The unusually designed French Cyclope

How film is loaded into the base of the camera

1952: Alsaphot Cyclope

The back of the

camera, showing

the housing for the mirrors

Apertures of f/4.5-/f22 and shutter speeds of 1–1/175 second are set around the top rim of the Boyer Saphir 105mm lens, beside which a direct vision viewfinder sits on the top plate.

 

Further peculiarities emerge when loading the 120 size roll film on a carrier which is withdrawn from the base of body. In this way film can be loaded outside the camera before being inserted back through the base and locked into position. And, of course, the film is loaded with the backing paper facing the front of the camera and the film’s emulsion side facing the back!

In conventional camera design there must always be a space, equivalent at least to the lens’s focal length, between the lens and the film. The Cyclope reduces that space considerably by the use of mirrors. Placed at the back of the body, the first mirror reflects the image from the lens downwards to a second mirror which reflects it back to the film, which runs along the front, rather than the back, of the body.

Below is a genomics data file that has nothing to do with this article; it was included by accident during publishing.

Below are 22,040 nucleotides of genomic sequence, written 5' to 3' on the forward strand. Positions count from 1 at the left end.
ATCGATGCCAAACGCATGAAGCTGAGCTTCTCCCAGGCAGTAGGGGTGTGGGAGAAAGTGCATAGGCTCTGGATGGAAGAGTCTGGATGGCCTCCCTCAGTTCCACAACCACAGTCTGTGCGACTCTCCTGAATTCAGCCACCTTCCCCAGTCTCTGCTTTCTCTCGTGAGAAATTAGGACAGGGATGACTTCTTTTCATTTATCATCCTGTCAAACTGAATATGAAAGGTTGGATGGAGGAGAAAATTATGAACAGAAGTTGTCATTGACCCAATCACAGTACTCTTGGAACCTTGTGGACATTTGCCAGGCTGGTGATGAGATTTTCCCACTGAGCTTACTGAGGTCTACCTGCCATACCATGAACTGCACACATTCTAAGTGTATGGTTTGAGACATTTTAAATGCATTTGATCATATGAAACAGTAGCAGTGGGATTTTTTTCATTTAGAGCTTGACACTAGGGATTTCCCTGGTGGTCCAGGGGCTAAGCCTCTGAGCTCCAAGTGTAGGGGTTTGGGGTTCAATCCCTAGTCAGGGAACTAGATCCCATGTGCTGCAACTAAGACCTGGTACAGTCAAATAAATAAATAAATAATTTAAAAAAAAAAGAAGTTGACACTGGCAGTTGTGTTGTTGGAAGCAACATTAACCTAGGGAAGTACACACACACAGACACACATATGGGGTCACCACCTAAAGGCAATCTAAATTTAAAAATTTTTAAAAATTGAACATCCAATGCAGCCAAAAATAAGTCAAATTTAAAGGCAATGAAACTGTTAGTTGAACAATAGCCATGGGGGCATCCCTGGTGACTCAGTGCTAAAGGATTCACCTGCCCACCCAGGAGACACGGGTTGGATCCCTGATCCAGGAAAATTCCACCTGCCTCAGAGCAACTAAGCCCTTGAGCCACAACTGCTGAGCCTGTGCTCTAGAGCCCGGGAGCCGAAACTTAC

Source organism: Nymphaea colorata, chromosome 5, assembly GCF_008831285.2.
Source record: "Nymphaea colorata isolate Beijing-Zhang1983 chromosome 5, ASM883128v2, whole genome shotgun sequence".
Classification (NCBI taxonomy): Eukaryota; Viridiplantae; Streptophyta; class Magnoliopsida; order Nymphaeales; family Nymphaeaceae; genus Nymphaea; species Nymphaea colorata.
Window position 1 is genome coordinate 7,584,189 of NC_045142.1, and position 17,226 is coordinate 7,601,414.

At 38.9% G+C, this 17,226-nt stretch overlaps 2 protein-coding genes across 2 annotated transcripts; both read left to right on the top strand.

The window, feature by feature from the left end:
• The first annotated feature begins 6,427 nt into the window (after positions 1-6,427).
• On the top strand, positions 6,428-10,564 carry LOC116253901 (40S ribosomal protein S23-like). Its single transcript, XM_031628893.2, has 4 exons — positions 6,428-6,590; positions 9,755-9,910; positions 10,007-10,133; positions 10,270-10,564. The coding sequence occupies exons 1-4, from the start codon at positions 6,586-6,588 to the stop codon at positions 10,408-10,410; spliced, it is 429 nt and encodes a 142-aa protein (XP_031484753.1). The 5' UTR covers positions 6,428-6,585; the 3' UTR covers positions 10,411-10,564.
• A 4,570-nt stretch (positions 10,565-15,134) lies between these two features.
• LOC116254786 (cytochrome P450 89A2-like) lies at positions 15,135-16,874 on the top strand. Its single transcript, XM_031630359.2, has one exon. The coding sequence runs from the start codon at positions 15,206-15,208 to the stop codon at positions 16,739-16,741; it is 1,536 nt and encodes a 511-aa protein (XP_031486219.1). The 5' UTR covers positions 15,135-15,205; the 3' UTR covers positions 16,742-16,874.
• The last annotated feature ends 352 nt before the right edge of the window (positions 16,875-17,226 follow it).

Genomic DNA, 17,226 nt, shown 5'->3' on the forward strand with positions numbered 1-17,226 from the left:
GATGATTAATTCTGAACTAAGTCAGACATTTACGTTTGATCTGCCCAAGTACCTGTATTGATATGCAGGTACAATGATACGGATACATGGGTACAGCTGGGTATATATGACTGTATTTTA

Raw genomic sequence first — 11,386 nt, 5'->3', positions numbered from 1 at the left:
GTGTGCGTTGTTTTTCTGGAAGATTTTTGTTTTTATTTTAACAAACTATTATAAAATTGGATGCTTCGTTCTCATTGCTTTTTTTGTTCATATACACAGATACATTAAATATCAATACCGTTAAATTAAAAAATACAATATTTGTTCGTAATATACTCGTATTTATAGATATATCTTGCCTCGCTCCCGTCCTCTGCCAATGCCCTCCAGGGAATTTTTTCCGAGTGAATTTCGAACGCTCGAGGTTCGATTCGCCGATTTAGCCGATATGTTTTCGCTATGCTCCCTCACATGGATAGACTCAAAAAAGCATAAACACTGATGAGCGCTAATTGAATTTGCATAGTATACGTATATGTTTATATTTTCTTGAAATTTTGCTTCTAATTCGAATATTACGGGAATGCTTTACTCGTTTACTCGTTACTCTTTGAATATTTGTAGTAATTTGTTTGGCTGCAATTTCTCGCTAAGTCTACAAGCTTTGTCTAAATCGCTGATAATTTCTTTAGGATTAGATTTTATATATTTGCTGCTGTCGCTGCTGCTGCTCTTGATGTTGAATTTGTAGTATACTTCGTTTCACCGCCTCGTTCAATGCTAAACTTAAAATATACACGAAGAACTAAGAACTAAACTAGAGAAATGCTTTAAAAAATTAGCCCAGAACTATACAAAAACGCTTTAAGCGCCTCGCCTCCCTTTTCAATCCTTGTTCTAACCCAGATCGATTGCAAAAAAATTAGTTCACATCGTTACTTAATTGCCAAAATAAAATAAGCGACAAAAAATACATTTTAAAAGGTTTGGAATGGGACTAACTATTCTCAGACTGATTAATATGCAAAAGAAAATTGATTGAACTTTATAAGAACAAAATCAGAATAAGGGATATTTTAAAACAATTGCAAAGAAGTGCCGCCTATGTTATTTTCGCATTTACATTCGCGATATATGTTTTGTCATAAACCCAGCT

The result is threefold: A slimmer than normal body for a roll film camera; the positioning of the lens at the top, rather than at the more usual centre of the body; and the red window through which the film numbers are read, being situated below and to the right of the lens on the front of the body, instead of the expected place on the back.

 

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